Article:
Floopy Drive (Casio Loopy Flash Cart) Has Been Released

Floopy Drive sitting in a Casio Loopy

Earlier this week a brand-new Casio Loopy flash cartridge called the Floopy Drive was launched by Roger Braunstein (aka partlyhuman). While the initial listing of 15 sold out within 4 hours of launch, more components are already on order with a lead time of 4-6 weeks. If anyone is interested in the next batch, definitely click on the link here and join the waitlist!

The Floopy Drive supports all released games for the system – including the rare and expensive Chakra-Kun – and has the ability to run future titles as well. Game compatibility is nearly 100% with only the dog barking sound in Wanwan and anything related to Magical Shop’s A/V capture functionality being unemulated. Currently it’s up in the air if these will ever come to the Floopy Drive or a future flash cart, since both items haven’t been fully dumped or debugged.

This cartridge opens the door to translation-patches, homebrew software to aid in other hardware development, and eventually new games.

Due to the complexity of the Casio Loopy’s hardware and development on the system being in its infancy, games are flashed one at a time via an easy-to-use webUSB flashing method. The Floopy Drive also provides serial access via USB-C to the Loopy’s CPU for folks wanting to start coding for the system. Instructions along with a full FAQ can be found on the Tindie sales page, or check out the video below.


I was also able to chat with Roger this week and ask a few questions about the Casio Loopy and the Floopy Drive:

Congrats on selling out your first run of the Floopy Drive! Were you surprised at how quickly they sold out?

YES. Holy crap. I was pretty sure my beta testers made up at least 50% of everyone on Earth with a Loopy. That’s why my opening salvo was only 15 units, it’s a little chicken-and-egg to guess how many people want something before they’ve discovered it’s out there. That was plenty for the number of people who had signed up to get one at the time… Anyway, I’m building more 🙂

The Casio Loopy isn’t a commonly seen video game console, even at retro gaming events. How did you get introduced to the Loopy?

Like many, I first learned about the Loopy from the Femicom Museum and the archival work of Rachel Simone Weil. Without Rachel, this obscure console would be a completely unknown console, at least in the West. It’s staggering to think her work on the Femicom museum has been ongoing over a decade. As for me, when I first came across the Loopy in a previous chapter of my life, I think it went in one ear and out the other… When my mind was finally open to it, after discovering the joy of retro gaming, it was Shelly Xiong and Mizucat whose content drew me back to the Loopy.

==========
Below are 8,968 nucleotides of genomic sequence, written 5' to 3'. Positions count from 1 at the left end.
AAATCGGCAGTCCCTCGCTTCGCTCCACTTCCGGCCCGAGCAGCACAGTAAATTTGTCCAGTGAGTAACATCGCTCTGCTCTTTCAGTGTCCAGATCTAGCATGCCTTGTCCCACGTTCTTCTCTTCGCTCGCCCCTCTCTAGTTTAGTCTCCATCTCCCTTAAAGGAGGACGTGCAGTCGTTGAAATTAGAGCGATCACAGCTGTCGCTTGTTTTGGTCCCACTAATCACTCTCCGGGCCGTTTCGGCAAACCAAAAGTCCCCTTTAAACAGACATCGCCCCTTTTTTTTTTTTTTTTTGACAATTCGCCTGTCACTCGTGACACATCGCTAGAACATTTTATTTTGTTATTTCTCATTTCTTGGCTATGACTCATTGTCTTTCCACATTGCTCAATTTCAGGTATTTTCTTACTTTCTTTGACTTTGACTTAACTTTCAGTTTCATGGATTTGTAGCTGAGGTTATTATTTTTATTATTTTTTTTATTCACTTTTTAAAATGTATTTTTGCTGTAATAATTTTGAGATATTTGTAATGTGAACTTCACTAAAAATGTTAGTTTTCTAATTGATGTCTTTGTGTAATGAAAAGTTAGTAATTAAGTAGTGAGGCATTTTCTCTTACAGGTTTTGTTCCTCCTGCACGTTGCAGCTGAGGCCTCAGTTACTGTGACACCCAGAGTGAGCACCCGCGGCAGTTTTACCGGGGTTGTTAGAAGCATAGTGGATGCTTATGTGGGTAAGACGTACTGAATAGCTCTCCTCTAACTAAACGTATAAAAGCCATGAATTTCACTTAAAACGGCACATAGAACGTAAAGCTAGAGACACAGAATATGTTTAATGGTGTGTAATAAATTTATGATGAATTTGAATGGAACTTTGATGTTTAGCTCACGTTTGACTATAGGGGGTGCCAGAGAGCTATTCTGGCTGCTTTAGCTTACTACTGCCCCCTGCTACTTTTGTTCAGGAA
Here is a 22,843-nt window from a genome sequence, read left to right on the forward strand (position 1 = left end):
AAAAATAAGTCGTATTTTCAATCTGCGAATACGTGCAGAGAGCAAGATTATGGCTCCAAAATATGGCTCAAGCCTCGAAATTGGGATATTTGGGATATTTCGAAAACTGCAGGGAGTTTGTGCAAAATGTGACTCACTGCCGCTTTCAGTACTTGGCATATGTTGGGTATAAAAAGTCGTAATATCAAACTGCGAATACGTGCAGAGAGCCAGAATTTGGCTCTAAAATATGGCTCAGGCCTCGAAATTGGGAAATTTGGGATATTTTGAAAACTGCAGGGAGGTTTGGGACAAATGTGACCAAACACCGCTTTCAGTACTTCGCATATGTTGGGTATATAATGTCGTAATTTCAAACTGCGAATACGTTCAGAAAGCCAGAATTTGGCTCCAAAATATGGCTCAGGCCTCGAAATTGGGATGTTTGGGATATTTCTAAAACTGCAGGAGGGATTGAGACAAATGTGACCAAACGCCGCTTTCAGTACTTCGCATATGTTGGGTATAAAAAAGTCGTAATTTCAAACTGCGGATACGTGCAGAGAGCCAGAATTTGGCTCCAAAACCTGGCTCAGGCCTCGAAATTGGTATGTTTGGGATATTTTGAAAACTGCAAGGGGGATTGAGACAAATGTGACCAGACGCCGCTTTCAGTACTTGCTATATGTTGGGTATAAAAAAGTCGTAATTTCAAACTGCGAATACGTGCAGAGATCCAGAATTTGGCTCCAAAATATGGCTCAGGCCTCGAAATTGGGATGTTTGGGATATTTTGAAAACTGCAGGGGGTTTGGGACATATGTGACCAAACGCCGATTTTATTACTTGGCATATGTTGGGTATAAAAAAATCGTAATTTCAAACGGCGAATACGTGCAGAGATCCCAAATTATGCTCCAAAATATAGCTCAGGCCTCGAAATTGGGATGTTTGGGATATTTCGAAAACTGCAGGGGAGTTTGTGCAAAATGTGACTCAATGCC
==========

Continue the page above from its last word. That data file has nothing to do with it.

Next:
What made you decide to work on a Loopy flash cart?

I’m still very much a novice at electrical engineering, and every project I do is half “I want this and it doesn’t exist” and half “Doing this is outside my abilities right now.”
The fact that the stars aligned for this project was miraculous: for some reason nobody had done it before, and I had just built my first multicart for another obscure piece of electronics with hard-to-acquire software, the Suzuki Q-Chord. A flash cart was a natural next step after making a multicart, while still being a huge leap in complexity. I also have to thank the members of the “Unloved Budget Computers Hole” Discord server for daring me to actually go through with it.

Do you have a background in making hardware products, PCBs, etc.?

Not at all, this just something that started with Game Boy modding and then became my COVID hobby.

What was the hardest part about making the Floopy Drive?

Honestly, the project was a breeze, and when I say that I don’t mean that there were no problems or hard work. Pretty much everything I did invented new bugs and mistakes. But there were so many really talented folks who joined to help, and who were so excited about the project, it was genuinely impossible to get stuck. This was absolutely a team effort, made better in so many ways by the contributions of the community, in particular Kasamikona, Keegan Van der Laag, and VideoDojo.

The most exciting moment was getting a game running on my Loopy for the first time. I just looked up the photo and it happened on April 27, 2023. When they say the last 10% of the work takes 90% of the time, they’re not kidding.

Since some readers may now be interested in jumping into the Loopiverse (just made that up), what’s your favorite Loopy game right now?

I mean, it’d have to be Wanwan Aijou Monogatari, because it goes places you do not expect. Like, you train a puppy for 30 minutes and then all hell breaks loose. I’m gonna put it that way so that you stick with it, but I don’t spoil the fun. It’s definitely for younger audiences, but the themes surrounding leaving behind your childhood are universal. Finally, it’s just silly and funny, and I enjoy that in a game.

Now that the Floopy Drive is released, I know there’s a bunch of different new projects that will be driven by the ability to run new code on the system. Do you have any future Loopy-related projects that you’re working on or want to promote?

I’ve translated the script of Wanwan to English and I’ve been working on making this into a full translation patch! There’s also a Wanwan save trainer I put up if anyone wants to use it with their Floopy Drive to explore the game nonlinearly, and unlock the prints you normally don’t get until you clear the game!

People should also be aware that there’s at least two Loopy emulators now: MAME, thanks to the work of Phil Bennett and Ryan Holtz, and LoopyMSE by PSI and Noumi.